Board to Advance Company’s Proprietary TAI™ (Tregs Against Inflammation™) and EAI™ (Exosomes Against Inflammation) Platforms
HOUSTON, Feb. 23, 2021 (GLOBE NEWSWIRE) -- Coya Therapeutics, Inc., (Coya™), a clinical-stage biotechnology company developing first-in-class approaches that utilize autologous regulatory T cells (Tregs) and allogeneic exosome therapeutics for neurodegenerative and autoimmune diseases, today announced the formation of a Scientific Advisory Board (SAB). Coya’s SAB is comprised of five world-renowned experts in regulatory T cell biology, cellular therapy, and neurodegeneration, who have made lasting and groundbreaking scientific advances in their respective fields.
The SAB will work closely with the Coya Therapeutics’ leadership team as the Company advances its lead therapeutic program, ALS001: an off-the-shelf, autologous, expanded Treg cell therapy for amyotrophic lateral sclerosis (ALS) patients, into later stages of clinical development. Further, SAB guidance will be instrumental as the Company extends into neurodegenerative and autoimmune therapeutic areas and progresses additional Treg modifying candidates, as well as exosome and/or combined therapy assets in the clinic.
“We are excited and privileged to have the opportunity to work alongside this group of luminaries in the development of Coya’s Treg modifying therapeutics for neurodegenerative and autoimmune diseases,” said Howard Berman, Ph.D., CEO of Coya Therapeutics. “These foundational leaders have contributed seminal discoveries that have defined the industry, including the discoverer of regulatory T cells; we look forward to their impactful contributions as Coya advances its platform in the clinic to address devastating neurodegenerative diseases such as, ALS, frontotemporal dementia, Parkinson’s Disease, and Alzheimer’s.”
The SAB includes the following members:
Stanley H. Appel, M.D., Houston Methodist Hospital and Cornell University
Dr. Stanley Appel is the Peggy and Gary Edwards Distinguished Endowed Chair for the Treatment and Research of ALS, Co-Director of the Houston Methodist Neurological Institute, Chair of the Stanley H. Appel Department of Neurology, Houston Methodist Hospital and Professor of Neurology at Weill Cornell Medical College. He is also Director of the MDA/ALSA ALS Research and Clinical Center at the Houston Methodist Neurological Institute. Dr Appel’s seminal research documented the intimate relationship of neurodegeneration and ALS progression with dysfunctional and decreased levels of Tregs. He is also renowned for his discovery of cryopreservation of Tregs, demonstrating the ability to expand, freeze and re-thaw Tregs, while maintaining viability and suppressive function. Dr. Appel is a member of numerous professional societies and committees and has authored 15 books and over 440 articles on topics such as ALS, neuromuscular disease, Alzheimer’s Disease, and Parkinson’s Disease.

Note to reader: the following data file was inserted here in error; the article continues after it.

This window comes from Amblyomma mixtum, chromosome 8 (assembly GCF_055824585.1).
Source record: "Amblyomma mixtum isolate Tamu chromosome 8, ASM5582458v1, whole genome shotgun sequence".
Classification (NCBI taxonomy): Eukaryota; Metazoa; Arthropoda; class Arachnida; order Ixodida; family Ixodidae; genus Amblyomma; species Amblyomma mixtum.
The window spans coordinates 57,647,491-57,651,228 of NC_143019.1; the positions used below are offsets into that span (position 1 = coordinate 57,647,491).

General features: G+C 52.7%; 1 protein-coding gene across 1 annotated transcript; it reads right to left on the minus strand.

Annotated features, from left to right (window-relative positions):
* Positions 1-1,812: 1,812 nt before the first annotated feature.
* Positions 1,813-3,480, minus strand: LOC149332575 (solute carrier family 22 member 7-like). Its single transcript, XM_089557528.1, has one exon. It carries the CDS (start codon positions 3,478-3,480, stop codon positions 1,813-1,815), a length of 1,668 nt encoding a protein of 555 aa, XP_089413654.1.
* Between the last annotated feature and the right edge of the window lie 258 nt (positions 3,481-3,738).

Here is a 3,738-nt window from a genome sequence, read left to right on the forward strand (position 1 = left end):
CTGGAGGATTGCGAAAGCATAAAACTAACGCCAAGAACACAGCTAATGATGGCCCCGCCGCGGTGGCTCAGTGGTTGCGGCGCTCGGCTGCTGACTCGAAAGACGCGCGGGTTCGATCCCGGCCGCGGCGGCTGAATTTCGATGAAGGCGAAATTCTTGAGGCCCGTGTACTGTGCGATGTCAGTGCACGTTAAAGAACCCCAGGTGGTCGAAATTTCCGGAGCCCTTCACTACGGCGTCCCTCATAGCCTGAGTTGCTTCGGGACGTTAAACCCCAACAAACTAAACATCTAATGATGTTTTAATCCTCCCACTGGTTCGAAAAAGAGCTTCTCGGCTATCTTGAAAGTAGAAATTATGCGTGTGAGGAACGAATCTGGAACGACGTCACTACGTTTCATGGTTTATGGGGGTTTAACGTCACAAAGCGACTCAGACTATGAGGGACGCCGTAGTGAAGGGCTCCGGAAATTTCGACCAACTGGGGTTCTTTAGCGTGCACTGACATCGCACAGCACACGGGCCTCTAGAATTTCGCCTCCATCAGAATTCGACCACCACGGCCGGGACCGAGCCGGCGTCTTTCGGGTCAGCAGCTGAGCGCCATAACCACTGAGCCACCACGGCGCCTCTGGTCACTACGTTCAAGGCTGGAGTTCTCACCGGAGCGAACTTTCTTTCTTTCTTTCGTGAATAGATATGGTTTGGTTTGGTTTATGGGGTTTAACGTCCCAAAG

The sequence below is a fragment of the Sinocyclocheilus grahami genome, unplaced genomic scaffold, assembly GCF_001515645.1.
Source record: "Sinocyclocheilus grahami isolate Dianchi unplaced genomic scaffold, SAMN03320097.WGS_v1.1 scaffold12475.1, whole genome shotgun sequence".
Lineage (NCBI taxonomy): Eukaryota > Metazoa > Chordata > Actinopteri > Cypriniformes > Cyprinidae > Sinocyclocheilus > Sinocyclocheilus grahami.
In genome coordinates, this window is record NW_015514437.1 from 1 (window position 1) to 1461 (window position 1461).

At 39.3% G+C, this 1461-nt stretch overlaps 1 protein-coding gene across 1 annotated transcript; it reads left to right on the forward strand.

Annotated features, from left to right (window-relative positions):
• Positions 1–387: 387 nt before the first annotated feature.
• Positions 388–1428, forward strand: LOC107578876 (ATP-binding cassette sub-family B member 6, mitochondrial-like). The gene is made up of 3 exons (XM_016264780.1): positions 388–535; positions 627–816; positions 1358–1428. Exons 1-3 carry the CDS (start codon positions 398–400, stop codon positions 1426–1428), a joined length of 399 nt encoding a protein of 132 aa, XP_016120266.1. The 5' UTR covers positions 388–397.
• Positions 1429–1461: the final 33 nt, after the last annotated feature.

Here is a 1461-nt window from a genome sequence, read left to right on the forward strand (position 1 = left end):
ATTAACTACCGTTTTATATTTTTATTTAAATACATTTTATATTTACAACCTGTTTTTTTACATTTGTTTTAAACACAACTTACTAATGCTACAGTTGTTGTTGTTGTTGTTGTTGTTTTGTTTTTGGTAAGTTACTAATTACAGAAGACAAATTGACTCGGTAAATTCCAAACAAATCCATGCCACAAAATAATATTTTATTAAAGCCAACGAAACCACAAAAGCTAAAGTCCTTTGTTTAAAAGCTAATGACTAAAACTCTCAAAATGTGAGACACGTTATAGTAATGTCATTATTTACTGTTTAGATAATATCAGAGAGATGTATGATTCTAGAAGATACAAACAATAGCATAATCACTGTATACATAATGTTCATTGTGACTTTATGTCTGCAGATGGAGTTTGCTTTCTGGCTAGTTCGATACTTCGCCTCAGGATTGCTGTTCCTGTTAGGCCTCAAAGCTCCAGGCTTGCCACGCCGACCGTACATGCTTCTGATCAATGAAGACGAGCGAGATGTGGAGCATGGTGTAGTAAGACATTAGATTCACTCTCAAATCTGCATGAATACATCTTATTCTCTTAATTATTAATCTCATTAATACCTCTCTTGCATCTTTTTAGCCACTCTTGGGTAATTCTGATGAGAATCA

Shimon Sakaguchi M.D., Ph.D., Osaka University, Member – National Academy of Sciences
Dr. Shimon Sakaguchi is University Distinguished Professor at Osaka University and a member of the National Academy of Sciences. Dr. Sakaguchi is renowned for his discovery of regulatory T cells (Tregs), which can prevent autoimmunity and aid in tumor survival and is the world’s authority in Treg biology and function. He was awarded the Medal with Purple Ribbon from the Emperor in 2009, designated as Person of Cultural Merit by the Japanese Government in 2017, and has received many international awards including Cancer Research Institute’s William B. Coley Award, Keio Medical Science Prize, Canada Gairdner International Award and Crafoord Prize.